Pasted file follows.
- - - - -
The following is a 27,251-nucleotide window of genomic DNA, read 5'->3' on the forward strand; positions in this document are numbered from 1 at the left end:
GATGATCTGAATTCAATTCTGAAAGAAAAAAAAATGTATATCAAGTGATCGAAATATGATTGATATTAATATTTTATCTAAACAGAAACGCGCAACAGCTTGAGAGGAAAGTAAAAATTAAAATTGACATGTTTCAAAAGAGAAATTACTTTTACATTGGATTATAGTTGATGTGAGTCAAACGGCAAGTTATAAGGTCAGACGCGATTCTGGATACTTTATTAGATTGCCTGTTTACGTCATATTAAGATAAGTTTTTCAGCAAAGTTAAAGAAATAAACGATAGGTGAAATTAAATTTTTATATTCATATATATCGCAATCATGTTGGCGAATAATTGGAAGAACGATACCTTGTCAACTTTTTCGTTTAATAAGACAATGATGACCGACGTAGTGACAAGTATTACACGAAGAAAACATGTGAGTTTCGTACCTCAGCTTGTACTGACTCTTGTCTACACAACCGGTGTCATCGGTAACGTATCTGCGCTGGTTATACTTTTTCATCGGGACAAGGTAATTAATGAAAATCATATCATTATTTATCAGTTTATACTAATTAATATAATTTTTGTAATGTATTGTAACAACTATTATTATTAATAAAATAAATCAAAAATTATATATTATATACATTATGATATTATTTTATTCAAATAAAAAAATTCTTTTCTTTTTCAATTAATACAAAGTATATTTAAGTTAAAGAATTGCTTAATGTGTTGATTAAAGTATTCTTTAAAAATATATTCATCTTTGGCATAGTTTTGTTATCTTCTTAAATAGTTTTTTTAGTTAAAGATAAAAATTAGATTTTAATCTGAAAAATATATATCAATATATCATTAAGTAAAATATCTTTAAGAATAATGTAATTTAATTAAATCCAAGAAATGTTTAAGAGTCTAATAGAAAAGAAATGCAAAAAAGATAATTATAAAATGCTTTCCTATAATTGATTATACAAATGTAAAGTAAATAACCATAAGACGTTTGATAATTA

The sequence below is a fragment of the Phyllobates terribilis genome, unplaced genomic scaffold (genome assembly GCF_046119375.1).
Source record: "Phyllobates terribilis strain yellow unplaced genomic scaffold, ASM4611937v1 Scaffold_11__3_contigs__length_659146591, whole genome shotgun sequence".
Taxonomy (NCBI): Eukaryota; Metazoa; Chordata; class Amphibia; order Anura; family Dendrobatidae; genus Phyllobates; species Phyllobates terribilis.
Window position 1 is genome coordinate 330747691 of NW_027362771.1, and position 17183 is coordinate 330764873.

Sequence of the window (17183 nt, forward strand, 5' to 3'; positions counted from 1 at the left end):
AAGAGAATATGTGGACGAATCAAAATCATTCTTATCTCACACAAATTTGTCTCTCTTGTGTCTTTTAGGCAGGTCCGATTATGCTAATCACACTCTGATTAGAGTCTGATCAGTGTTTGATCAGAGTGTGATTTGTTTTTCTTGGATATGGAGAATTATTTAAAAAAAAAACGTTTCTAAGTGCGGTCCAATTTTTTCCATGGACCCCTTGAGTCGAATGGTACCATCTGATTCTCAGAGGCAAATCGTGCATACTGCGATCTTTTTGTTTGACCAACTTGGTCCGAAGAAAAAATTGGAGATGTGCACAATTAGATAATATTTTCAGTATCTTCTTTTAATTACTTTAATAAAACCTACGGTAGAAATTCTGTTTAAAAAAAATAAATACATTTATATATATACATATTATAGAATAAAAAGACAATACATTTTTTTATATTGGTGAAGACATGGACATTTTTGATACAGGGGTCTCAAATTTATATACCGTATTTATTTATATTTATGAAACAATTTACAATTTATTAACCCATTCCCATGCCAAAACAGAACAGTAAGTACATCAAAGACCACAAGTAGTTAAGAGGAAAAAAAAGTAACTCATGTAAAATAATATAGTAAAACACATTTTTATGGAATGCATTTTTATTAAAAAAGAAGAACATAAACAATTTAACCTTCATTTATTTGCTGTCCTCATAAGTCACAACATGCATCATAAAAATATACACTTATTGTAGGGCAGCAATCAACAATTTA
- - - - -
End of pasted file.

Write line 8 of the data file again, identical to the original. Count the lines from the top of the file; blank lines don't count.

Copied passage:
AAGAGAATATGTGGACGAATCAAAATCATTCTTATCTCACACAAATTTGTCTCTCTTGTGTCTTTTAGGCAGGTCCGATTATGCTAATCACACTCTGATTAGAGTCTGATCAGTGTTTGATCAGAGTGTGATTTGTTTTTCTTGGATATGGAGAATTATTTAAAAAAAAAACGTTTCTAAGTGCGGTCCAATTTTTTCCATGGACCCCTTGAGTCGAATGGTACCATCTGATTCTCAGAGGCAAATCGTGCATACTGCGATCTTTTTGTTTGACCAACTTGGTCCGAAGAAAAAATTGGAGATGTGCACAATTAGATAATATTTTCAGTATCTTCTTTTAATTACTTTAATAAAACCTACGGTAGAAATTCTGTTTAAAAAAAATAAATACATTTATATATATACATATTATAGAATAAAAAGACAATACATTTTTTTATATTGGTGAAGACATGGACATTTTTGATACAGGGGTCTCAAATTTATATACCGTATTTATTTATATTTATGAAACAATTTACAATTTATTAACCCATTCCCATGCCAAAACAGAACAGTAAGTACATCAAAGACCACAAGTAGTTAAGAGGAAAAAAAAGTAACTCATGTAAAATAATATAGTAAAACACATTTTTATGGAATGCATTTTTATTAAAAAAGAAGAACATAAACAATTTAACCTTCATTTATTTGCTGTCCTCATAAGTCACAACATGCATCATAAAAATATACACTTATTGTAGGGCAGCAATCAACAATTTA